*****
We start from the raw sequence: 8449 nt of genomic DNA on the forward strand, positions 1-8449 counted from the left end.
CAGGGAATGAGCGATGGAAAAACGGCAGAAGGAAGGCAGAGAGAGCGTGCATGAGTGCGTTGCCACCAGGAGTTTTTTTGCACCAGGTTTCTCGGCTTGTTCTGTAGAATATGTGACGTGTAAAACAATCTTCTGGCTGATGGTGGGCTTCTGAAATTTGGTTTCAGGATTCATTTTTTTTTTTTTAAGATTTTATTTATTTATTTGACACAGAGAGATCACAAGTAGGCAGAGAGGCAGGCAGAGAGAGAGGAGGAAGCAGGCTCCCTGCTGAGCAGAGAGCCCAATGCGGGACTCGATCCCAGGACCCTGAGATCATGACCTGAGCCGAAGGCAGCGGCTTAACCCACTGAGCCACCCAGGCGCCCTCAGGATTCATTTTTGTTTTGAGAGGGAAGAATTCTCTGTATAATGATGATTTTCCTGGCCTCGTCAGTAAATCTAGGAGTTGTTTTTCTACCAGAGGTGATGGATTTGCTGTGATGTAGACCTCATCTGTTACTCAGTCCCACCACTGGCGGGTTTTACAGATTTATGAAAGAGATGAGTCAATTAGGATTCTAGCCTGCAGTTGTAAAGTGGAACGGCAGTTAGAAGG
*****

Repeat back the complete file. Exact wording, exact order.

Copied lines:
We start from the raw sequence: 8449 nt of genomic DNA on the forward strand, positions 1-8449 counted from the left end.
CAGGGAATGAGCGATGGAAAAACGGCAGAAGGAAGGCAGAGAGAGCGTGCATGAGTGCGTTGCCACCAGGAGTTTTTTTGCACCAGGTTTCTCGGCTTGTTCTGTAGAATATGTGACGTGTAAAACAATCTTCTGGCTGATGGTGGGCTTCTGAAATTTGGTTTCAGGATTCATTTTTTTTTTTTTAAGATTTTATTTATTTATTTGACACAGAGAGATCACAAGTAGGCAGAGAGGCAGGCAGAGAGAGAGGAGGAAGCAGGCTCCCTGCTGAGCAGAGAGCCCAATGCGGGACTCGATCCCAGGACCCTGAGATCATGACCTGAGCCGAAGGCAGCGGCTTAACCCACTGAGCCACCCAGGCGCCCTCAGGATTCATTTTTGTTTTGAGAGGGAAGAATTCTCTGTATAATGATGATTTTCCTGGCCTCGTCAGTAAATCTAGGAGTTGTTTTTCTACCAGAGGTGATGGATTTGCTGTGATGTAGACCTCATCTGTTACTCAGTCCCACCACTGGCGGGTTTTACAGATTTATGAAAGAGATGAGTCAATTAGGATTCTAGCCTGCAGTTGTAAAGTGGAACGGCAGTTAGAAGG